Review This!

I write book reviews for local and regional papers, and I also write reviews for several online sites.  Every time I create a review, it almost seems to write itself.  Each book is different and requires a unique approach—making writing the review new, interesting and fun.

I have long been amazed at how few reviews are written about the many books that are published—especially the really good ones.  There are numerous ways to construct a book review, and different newspapers or websites necessitate different styles.  The truth is almost anyone can write a review if he or she follows a few ground rules, and those basic rules are simple ones.

Of course, a good reviewer must read the entire book and should keep an open mind during the entire reading of the novel.  It can also be helpful for the reader/reviewer to take notes as they are moving through the novel.  The very first sentences in the review (or the first paragraph) should touch on the plot.  Though people who read the article wish to know something about the story, they do not want so many details as to spoil the novel for them, so keep it simple. 

After lightly touching on the plot, quickly go to the meaty details in the subsequent sentences or the second paragraph.  Now, there are many aspects of a story that can be addressed here—characters, theme, romance, suspense, symbolism, structure and/or style.  Don’t address all the particulars in a novel—one, or two or three at the most will do.  You may also address the author’s intent, her mastery of story, her ability to engage and move the reader through the story effortlessly or any number of other aspects of the novel’s content or author’s writing ability.  Guess what?  You are the reviewer, so you get to choose!  There is no right or wrong approach here—just use common sense.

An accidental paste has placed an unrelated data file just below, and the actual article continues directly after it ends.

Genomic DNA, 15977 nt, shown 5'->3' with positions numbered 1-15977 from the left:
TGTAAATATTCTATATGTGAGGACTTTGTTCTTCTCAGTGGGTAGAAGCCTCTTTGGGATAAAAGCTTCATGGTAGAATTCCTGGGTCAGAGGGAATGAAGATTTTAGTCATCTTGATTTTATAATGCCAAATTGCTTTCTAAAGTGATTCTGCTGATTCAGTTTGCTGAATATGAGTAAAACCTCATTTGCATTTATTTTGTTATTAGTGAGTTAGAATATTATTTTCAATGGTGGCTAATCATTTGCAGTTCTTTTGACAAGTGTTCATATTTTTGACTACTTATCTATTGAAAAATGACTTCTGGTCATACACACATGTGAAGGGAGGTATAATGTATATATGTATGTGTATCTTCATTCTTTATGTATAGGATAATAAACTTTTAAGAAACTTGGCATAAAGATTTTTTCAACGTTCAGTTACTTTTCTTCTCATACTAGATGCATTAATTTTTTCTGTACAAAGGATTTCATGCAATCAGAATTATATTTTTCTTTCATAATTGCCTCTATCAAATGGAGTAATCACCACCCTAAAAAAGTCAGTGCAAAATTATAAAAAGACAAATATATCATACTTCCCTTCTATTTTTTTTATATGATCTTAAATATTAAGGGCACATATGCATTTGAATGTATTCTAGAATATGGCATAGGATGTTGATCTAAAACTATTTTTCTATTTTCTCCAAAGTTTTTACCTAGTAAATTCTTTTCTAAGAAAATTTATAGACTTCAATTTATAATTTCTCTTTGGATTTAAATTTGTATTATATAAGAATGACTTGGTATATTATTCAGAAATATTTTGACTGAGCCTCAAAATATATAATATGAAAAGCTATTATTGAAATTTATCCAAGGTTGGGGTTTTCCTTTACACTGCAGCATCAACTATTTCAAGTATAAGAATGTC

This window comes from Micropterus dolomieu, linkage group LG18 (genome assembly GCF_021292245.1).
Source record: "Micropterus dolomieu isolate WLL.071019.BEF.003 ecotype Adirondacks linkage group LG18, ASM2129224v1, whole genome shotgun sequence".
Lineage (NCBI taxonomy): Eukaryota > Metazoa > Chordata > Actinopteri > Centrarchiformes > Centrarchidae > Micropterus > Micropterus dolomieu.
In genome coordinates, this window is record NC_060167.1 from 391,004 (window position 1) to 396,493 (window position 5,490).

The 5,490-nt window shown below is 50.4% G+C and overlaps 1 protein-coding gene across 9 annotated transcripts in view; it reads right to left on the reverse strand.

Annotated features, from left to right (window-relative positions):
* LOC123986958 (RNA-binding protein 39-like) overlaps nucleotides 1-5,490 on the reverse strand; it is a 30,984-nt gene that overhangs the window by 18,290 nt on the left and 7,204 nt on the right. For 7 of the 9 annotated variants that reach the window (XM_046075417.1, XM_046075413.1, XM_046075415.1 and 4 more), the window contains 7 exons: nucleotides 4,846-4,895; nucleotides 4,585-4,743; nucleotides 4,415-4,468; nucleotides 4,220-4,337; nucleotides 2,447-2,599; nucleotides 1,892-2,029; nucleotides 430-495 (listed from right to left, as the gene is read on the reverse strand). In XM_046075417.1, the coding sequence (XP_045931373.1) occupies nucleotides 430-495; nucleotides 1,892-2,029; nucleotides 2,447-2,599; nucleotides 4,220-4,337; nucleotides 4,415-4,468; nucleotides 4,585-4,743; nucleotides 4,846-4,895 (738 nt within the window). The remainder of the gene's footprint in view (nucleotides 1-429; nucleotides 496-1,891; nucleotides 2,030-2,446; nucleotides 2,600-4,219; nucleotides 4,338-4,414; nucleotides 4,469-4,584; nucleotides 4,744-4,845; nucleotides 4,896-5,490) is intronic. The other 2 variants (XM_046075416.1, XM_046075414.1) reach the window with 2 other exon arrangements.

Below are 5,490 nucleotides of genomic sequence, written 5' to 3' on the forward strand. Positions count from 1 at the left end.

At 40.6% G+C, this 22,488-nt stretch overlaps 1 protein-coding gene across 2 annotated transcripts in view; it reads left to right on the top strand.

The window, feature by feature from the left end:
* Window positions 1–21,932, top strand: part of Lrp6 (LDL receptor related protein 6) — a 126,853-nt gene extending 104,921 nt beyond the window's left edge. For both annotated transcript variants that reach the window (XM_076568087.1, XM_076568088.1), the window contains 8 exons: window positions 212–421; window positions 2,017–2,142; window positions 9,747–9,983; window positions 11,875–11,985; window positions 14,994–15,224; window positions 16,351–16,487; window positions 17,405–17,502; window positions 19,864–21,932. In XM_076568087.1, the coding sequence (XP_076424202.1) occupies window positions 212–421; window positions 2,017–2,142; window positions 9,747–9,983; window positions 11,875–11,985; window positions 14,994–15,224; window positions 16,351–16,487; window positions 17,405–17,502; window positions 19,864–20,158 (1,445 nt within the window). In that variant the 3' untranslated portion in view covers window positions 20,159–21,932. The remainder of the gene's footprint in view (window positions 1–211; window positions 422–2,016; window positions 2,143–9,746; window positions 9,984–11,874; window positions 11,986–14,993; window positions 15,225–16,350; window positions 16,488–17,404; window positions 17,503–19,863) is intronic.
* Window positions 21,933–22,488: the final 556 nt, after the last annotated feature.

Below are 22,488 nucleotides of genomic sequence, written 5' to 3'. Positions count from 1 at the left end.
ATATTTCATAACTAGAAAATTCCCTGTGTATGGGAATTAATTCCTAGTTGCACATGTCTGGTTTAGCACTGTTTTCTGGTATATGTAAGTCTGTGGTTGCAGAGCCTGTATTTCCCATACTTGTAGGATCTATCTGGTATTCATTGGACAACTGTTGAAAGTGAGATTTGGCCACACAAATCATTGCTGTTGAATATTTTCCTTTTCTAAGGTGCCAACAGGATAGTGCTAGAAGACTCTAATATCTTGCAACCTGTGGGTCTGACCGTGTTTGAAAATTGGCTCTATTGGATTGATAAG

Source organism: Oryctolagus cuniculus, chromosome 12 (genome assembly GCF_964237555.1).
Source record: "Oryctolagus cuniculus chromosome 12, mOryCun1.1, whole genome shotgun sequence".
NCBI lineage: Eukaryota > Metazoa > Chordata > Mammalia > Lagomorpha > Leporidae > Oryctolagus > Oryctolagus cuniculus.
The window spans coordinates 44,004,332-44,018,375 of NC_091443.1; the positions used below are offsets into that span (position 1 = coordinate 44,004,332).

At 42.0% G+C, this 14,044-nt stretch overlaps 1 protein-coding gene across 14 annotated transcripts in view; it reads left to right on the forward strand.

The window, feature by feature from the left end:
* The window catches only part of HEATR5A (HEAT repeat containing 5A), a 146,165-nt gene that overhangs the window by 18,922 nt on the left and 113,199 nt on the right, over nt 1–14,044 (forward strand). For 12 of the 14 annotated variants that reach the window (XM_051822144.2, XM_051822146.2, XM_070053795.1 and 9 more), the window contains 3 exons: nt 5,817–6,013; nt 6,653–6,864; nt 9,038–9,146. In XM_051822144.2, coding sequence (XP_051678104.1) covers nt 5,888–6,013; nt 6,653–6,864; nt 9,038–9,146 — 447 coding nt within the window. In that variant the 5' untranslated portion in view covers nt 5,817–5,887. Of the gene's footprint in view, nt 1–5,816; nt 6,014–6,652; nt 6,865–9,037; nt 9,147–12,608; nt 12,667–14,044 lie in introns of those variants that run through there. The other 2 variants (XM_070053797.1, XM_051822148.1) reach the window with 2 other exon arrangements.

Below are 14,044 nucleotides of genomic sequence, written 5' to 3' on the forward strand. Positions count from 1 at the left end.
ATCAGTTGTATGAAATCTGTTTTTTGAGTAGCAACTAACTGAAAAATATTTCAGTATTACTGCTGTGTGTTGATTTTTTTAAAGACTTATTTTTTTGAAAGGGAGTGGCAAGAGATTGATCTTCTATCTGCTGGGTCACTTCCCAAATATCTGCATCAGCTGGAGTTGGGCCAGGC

In the final sentences or the final paragraph, include your general impression of the novel.  Was it a worthwhile read?  What would readers like or dislike about the novel?  Would the novel appeal to readers of the novel’s specific genre—for example, if the story was intended for romantic suspense readers, would they be pleased with the amount of romance and suspense?

The information in this article is meant to be a simple guide.  A reviewer may throw out all the guidelines and may write a review of her own design, and it could still be absolutely wonderful!  The important thing is to write.

You may ask, why should you even write a review?  Well, it will help other readers to find good novels to read, and the review may caution readers to stay away from really, really poorly written books.  When I write reviews, however, I try to find the things in the novel that may appeal to other readers—even if they would not appeal to me; consequently, I would caution you about ever totally demolishing an author’s work.  One person may not appreciate a particular book, but another may.   Be fair.  Another benefit to writing reviews is that they will eventually get you a reputation as a reviewer and may lead to getting you some free books.  And finally, it is always great to see your review in print in newspapers and on review sites on the Internet!

A good online place to start reviewing is Good Reads.  The Romance Reader, The Mystery Reader, Dear Author and Romance Junkies are also good review sites, and those are only the beginning.  You’ve read the book anyway, so why not savor your novel a little more by processing it via writing a review!

 

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About Vicki Wilkerson Author

I am a homegrown, Southern author. My newest release in the Summerbrook Series, SWAMPS AND SOIREES, is now available in paperback and digital on Amazon and in select shops. SWEET TEA AND TIME and BIKERS AND PEARLS (The Summerbrook Novels) are also available on Amazon and in numerous outlets. Look for FIREFLIES AND LIES in the same series coming in December 2017!
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